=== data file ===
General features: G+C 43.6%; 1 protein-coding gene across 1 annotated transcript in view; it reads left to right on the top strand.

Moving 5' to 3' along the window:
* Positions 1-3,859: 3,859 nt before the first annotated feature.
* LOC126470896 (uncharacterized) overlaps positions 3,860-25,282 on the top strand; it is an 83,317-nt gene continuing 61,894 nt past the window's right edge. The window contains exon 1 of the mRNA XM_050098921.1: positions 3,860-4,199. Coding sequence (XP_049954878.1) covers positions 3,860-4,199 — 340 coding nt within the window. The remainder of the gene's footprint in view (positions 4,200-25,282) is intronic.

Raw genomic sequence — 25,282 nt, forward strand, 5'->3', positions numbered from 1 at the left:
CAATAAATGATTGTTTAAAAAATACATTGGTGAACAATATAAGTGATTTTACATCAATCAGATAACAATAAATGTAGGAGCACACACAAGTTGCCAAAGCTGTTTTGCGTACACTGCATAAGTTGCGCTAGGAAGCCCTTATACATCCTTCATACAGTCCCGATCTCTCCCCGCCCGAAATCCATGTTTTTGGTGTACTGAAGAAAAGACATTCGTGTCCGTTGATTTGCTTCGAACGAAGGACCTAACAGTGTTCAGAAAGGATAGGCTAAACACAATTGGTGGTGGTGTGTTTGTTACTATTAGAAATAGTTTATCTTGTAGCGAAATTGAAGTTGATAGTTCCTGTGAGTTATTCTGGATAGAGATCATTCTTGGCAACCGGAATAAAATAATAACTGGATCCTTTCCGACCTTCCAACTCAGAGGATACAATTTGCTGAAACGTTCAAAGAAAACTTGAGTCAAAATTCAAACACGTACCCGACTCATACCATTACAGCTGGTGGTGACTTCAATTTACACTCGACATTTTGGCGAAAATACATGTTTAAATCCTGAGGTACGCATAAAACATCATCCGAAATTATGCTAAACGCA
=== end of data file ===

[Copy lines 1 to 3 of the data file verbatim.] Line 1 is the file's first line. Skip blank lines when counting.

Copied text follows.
General features: G+C 43.6%; 1 protein-coding gene across 1 annotated transcript in view; it reads left to right on the top strand.

Moving 5' to 3' along the window:
* Positions 1-3,859: 3,859 nt before the first annotated feature.